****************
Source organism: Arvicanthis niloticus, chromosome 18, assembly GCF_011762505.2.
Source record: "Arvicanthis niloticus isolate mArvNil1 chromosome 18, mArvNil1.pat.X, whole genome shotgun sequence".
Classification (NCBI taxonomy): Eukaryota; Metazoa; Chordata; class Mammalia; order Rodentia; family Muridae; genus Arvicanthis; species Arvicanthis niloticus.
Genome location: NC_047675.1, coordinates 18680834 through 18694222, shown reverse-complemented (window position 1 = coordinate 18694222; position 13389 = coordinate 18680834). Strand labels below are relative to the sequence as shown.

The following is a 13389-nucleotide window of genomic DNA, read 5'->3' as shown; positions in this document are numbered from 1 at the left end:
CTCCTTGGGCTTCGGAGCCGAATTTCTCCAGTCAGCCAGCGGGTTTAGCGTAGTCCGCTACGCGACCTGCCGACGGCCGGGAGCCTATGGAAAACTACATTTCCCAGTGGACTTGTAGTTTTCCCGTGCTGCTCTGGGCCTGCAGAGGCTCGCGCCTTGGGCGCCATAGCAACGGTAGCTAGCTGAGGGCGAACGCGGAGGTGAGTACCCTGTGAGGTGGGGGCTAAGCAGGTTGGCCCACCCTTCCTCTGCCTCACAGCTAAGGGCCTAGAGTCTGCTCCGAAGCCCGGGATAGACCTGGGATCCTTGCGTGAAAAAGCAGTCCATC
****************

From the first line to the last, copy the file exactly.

Source organism: Arvicanthis niloticus, chromosome 18, assembly GCF_011762505.2.
Source record: "Arvicanthis niloticus isolate mArvNil1 chromosome 18, mArvNil1.pat.X, whole genome shotgun sequence".
Classification (NCBI taxonomy): Eukaryota; Metazoa; Chordata; class Mammalia; order Rodentia; family Muridae; genus Arvicanthis; species Arvicanthis niloticus.
Genome location: NC_047675.1, coordinates 18680834 through 18694222, shown reverse-complemented (window position 1 = coordinate 18694222; position 13389 = coordinate 18680834). Strand labels below are relative to the sequence as shown.

The following is a 13389-nucleotide window of genomic DNA, read 5'->3' as shown; positions in this document are numbered from 1 at the left end:
CTCCTTGGGCTTCGGAGCCGAATTTCTCCAGTCAGCCAGCGGGTTTAGCGTAGTCCGCTACGCGACCTGCCGACGGCCGGGAGCCTATGGAAAACTACATTTCCCAGTGGACTTGTAGTTTTCCCGTGCTGCTCTGGGCCTGCAGAGGCTCGCGCCTTGGGCGCCATAGCAACGGTAGCTAGCTGAGGGCGAACGCGGAGGTGAGTACCCTGTGAGGTGGGGGCTAAGCAGGTTGGCCCACCCTTCCTCTGCCTCACAGCTAAGGGCCTAGAGTCTGCTCCGAAGCCCGGGATAGACCTGGGATCCTTGCGTGAAAAAGCAGTCCATC